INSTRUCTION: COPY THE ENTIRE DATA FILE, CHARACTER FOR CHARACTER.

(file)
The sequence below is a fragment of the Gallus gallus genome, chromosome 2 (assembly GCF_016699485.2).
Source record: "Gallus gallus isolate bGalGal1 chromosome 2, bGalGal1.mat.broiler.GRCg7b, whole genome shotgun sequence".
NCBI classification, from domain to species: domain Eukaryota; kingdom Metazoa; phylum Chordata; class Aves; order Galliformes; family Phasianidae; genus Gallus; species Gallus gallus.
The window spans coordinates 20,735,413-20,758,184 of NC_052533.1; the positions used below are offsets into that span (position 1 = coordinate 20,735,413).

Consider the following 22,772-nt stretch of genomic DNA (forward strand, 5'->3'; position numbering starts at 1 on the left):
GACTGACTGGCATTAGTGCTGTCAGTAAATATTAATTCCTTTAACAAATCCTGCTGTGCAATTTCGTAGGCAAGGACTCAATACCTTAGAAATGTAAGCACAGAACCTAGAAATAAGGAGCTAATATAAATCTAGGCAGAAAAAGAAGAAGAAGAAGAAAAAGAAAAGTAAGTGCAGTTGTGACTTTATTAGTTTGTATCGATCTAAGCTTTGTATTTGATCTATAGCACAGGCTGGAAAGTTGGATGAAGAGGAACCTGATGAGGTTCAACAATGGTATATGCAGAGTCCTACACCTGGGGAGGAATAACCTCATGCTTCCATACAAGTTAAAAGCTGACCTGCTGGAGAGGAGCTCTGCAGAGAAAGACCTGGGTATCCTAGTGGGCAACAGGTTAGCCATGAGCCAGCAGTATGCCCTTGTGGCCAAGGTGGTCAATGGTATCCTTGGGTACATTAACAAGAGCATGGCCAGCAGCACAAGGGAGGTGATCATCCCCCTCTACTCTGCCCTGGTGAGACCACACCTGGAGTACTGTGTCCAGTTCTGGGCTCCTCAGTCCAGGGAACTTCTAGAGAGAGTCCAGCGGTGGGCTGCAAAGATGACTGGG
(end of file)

The sequence below is a fragment of the Gallus gallus genome, chromosome 2 (assembly GCF_016699485.2).
Source record: "Gallus gallus isolate bGalGal1 chromosome 2, bGalGal1.mat.broiler.GRCg7b, whole genome shotgun sequence".
NCBI classification, from domain to species: domain Eukaryota; kingdom Metazoa; phylum Chordata; class Aves; order Galliformes; family Phasianidae; genus Gallus; species Gallus gallus.
The window spans coordinates 20,735,413-20,758,184 of NC_052533.1; the positions used below are offsets into that span (position 1 = coordinate 20,735,413).

Consider the following 22,772-nt stretch of genomic DNA (forward strand, 5'->3'; position numbering starts at 1 on the left):
GACTGACTGGCATTAGTGCTGTCAGTAAATATTAATTCCTTTAACAAATCCTGCTGTGCAATTTCGTAGGCAAGGACTCAATACCTTAGAAATGTAAGCACAGAACCTAGAAATAAGGAGCTAATATAAATCTAGGCAGAAAAAGAAGAAGAAGAAGAAAAAGAAAAGTAAGTGCAGTTGTGACTTTATTAGTTTGTATCGATCTAAGCTTTGTATTTGATCTATAGCACAGGCTGGAAAGTTGGATGAAGAGGAACCTGATGAGGTTCAACAATGGTATATGCAGAGTCCTACACCTGGGGAGGAATAACCTCATGCTTCCATACAAGTTAAAAGCTGACCTGCTGGAGAGGAGCTCTGCAGAGAAAGACCTGGGTATCCTAGTGGGCAACAGGTTAGCCATGAGCCAGCAGTATGCCCTTGTGGCCAAGGTGGTCAATGGTATCCTTGGGTACATTAACAAGAGCATGGCCAGCAGCACAAGGGAGGTGATCATCCCCCTCTACTCTGCCCTGGTGAGACCACACCTGGAGTACTGTGTCCAGTTCTGGGCTCCTCAGTCCAGGGAACTTCTAGAGAGAGTCCAGCGGTGGGCTGCAAAGATGACTGGG